\$\begingroup\$ I am appalled by the number of people telling you to "just use locks." Yes, using a wait-free ringbuffer is overkill if your locks aren't contended or you don't need near-realtime performance. But if you're ever writing code that can't block--signal handlers and audio callbacks come to mind--then you need something like a ringbuffer. Telling you not to write one doesn't help at all with your understanding of how to write one. \$\endgroup\$ – Ian Ni-Lewis Jul 15 '15 at 22:43
4
\$\begingroup\$

The Boost Single-Producer Single-Consumer Queue should meet your needs. If you're trying to use this for production code and you don't understand why your completely unsynchronized code is a bad idea, don't try to roll your own based on advice from well-meaning passersby.

\$\endgroup\$
7
  • 1
    \$\begingroup\$ spsc_queue doesn't allow to reuse elements. I believe my implementation is VERY simple so at least for education it would be interesting to make it CORRECT. \$\endgroup\$ – Oleg Vazhnev Jan 17 '14 at 1:58
  • \$\begingroup\$ i will check spsc_queue but i'm afraid it's a little bit slow too. it's using copy-constructor which must be slower than just one call to memcpy. But probably i can live with this. Another problem is that it doesn't allow to "reconfigure" elements. I like my Obtain Commit semantic because it allows me to put element even if I don't have anything to put. \$\endgroup\$ – Oleg Vazhnev Jan 17 '14 at 2:01
  • \$\begingroup\$ also probably I can learn boost.org/doc/libs/1_53_0/boost/lockfree/spsc_queue.hpp and copy "synchronization" code from spsc_queue to my queue \$\endgroup\$ – Oleg Vazhnev Jan 17 '14 at 2:07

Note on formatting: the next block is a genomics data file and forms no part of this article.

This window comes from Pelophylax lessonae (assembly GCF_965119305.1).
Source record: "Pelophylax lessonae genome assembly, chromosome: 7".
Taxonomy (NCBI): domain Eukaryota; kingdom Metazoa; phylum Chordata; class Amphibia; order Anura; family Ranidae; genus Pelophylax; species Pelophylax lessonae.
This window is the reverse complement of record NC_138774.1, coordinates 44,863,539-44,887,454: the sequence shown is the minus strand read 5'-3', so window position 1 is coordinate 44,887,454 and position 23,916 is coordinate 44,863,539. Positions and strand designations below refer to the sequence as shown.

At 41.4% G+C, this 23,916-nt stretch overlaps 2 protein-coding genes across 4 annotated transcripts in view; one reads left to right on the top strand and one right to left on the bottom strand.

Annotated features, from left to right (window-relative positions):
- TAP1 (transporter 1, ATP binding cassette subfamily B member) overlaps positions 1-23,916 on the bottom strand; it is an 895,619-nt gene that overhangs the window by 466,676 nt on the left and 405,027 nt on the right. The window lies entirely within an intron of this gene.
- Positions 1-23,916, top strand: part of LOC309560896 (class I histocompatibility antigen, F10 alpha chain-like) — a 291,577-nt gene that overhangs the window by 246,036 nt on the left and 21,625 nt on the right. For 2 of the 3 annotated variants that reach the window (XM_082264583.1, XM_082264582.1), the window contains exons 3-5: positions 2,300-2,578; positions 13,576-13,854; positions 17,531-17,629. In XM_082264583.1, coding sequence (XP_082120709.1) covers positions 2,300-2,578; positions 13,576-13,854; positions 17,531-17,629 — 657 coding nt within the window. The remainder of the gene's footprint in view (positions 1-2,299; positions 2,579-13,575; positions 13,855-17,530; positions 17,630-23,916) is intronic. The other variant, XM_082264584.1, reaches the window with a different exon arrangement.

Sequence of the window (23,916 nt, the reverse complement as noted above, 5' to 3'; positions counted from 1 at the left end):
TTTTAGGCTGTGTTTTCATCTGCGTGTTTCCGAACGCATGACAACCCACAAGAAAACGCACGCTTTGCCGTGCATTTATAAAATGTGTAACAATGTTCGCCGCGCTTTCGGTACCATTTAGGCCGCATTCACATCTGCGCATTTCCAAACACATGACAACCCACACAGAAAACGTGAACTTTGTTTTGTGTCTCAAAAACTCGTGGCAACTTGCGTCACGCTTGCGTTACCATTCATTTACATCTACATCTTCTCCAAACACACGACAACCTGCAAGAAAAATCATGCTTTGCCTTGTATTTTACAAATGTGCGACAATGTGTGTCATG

• 1
    \$\begingroup\$ Almost certainly next_index as implemented is better. The unlikely macro is used to give a hint to the branch prediction circuits in the processor (stackoverflow.com/questions/109710/…). So you get one missed branch prediction every (in this case) 65k pushes/pops, and in return you're saving at least two instructions (and possibly a memory load for MASK) on every push/pop. \$\endgroup\$ – ruds Jan 17 '14 at 2:43
  • 1
    \$\begingroup\$ copy constructor turns into a call to memcpy if the class is a pod type on most optimizers unless there is a faster way (which is the case with small classes). \$\endgroup\$ – odinthenerd Jan 17 '14 at 8:18
11
\$\begingroup\$
  • there is absolutely no thread safety constructs, this means that you'll see a lot of interesting race conditions and memory inconsistencies

  • just assuming dequeues happen fast enough does not mean they will in production

  • you return T by value in Obtain(), instead of by reference so you can't actually write into it

  • Obtain is a bad name, it sounds like it gets the next value like TryGet does

  • memcpy is a bad idea to use to store the values if there is ever a custom copy constructor and a destructor

  • that said Obtain->store->Commit can be put into a single Put(T*) member function

  • eventually curReadNum and curWriteNum will overflow, it's not a real problem here because your length is a power of 2 and they are unsigned

\$\endgroup\$
8
  • \$\begingroup\$ Thanks. Yes, I think Obtain() must return T* so i can memcpy to internal storage. Note I store only "simple" things, simple structures. I don't need a code that works for any kind of data. I need maximum performance on my data. The question is if my code is good "in general" or if "design and idea good in general". Or you can suggest another approach. \$\endgroup\$ – Oleg Vazhnev Jan 8 '14 at 13:16
  • \$\begingroup\$ @javapowered you should at least fix points 1 and 2, which deals with memory consistency (a.k.a. flush the written value out to the shared memory instead of the cache) and should dequeuing ever be delayed for whatever reason you must be able to handle that cleanly \$\endgroup\$ – ratchet freak Jan 8 '14 at 13:39
  • 1
    \$\begingroup\$ "flush the written value out to the shared memory instead of the cache" how can I do that? can you give an example which demonstrates such kind of problem? \$\endgroup\$ – Oleg Vazhnev Jan 8 '14 at 13:43
  • \$\begingroup\$ Obtain->store->Commit can be put into a single Put(T*) how? note I do not want to allocate memory at runtime. \$\endgroup\$ – Oleg Vazhnev Jan 13 '14 at 1:30